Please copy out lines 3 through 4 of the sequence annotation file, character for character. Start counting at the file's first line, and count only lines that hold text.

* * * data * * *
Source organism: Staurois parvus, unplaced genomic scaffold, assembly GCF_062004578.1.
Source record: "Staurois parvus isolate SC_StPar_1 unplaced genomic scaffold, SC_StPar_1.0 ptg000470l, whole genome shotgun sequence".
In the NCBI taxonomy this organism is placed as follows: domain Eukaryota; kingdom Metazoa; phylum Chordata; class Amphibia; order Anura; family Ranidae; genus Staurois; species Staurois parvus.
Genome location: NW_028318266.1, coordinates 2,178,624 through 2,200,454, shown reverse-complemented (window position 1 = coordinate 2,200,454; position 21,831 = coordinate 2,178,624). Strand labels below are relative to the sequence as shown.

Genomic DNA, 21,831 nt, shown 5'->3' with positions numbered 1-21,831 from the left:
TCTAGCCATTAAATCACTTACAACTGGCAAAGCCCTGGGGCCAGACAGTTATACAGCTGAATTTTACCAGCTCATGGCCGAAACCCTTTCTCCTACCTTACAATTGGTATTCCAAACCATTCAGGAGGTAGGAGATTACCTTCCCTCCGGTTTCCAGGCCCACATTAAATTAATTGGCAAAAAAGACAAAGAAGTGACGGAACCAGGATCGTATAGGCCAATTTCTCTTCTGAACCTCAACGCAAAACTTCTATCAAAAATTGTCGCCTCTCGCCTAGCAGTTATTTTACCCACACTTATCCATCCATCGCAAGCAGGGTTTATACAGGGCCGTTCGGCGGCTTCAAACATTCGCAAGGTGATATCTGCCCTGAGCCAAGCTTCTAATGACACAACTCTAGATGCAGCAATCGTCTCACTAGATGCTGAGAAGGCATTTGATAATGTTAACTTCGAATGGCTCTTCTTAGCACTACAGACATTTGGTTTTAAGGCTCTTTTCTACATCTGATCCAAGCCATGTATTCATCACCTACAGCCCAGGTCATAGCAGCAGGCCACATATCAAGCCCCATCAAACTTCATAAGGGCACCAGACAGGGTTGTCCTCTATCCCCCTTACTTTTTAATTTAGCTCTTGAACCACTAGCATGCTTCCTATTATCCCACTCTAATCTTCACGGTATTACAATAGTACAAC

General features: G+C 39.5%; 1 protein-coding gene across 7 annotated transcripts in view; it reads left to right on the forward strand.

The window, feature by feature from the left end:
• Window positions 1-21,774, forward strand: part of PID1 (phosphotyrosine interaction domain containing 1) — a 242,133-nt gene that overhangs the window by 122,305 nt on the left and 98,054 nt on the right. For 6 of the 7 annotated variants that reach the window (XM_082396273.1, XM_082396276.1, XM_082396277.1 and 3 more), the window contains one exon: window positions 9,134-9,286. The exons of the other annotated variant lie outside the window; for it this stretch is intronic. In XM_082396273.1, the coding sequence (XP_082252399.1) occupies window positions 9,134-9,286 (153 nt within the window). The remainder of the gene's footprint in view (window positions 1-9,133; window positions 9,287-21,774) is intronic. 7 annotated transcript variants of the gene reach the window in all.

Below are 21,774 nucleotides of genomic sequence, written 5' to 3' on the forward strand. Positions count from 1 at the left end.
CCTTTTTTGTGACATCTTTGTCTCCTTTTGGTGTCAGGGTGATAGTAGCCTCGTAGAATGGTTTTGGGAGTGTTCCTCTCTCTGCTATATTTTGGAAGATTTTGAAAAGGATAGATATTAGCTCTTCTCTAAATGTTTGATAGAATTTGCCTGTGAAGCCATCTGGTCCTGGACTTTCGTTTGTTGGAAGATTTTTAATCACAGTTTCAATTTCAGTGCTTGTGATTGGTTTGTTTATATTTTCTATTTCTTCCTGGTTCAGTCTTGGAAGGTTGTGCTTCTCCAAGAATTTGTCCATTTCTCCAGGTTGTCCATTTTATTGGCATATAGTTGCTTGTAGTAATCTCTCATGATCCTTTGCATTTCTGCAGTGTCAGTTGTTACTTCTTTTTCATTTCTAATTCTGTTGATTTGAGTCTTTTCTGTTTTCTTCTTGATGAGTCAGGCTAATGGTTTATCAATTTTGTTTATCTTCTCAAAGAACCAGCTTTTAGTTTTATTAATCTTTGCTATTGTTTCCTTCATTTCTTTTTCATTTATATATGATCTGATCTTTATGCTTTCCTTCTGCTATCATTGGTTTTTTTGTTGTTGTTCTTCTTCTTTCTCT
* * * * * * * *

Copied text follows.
In the NCBI taxonomy this organism is placed as follows: domain Eukaryota; kingdom Metazoa; phylum Chordata; class Amphibia; order Anura; family Ranidae; genus Staurois; species Staurois parvus.
Genome location: NW_028318266.1, coordinates 2,178,624 through 2,200,454, shown reverse-complemented (window position 1 = coordinate 2,200,454; position 21,831 = coordinate 2,178,624). Strand labels below are relative to the sequence as shown.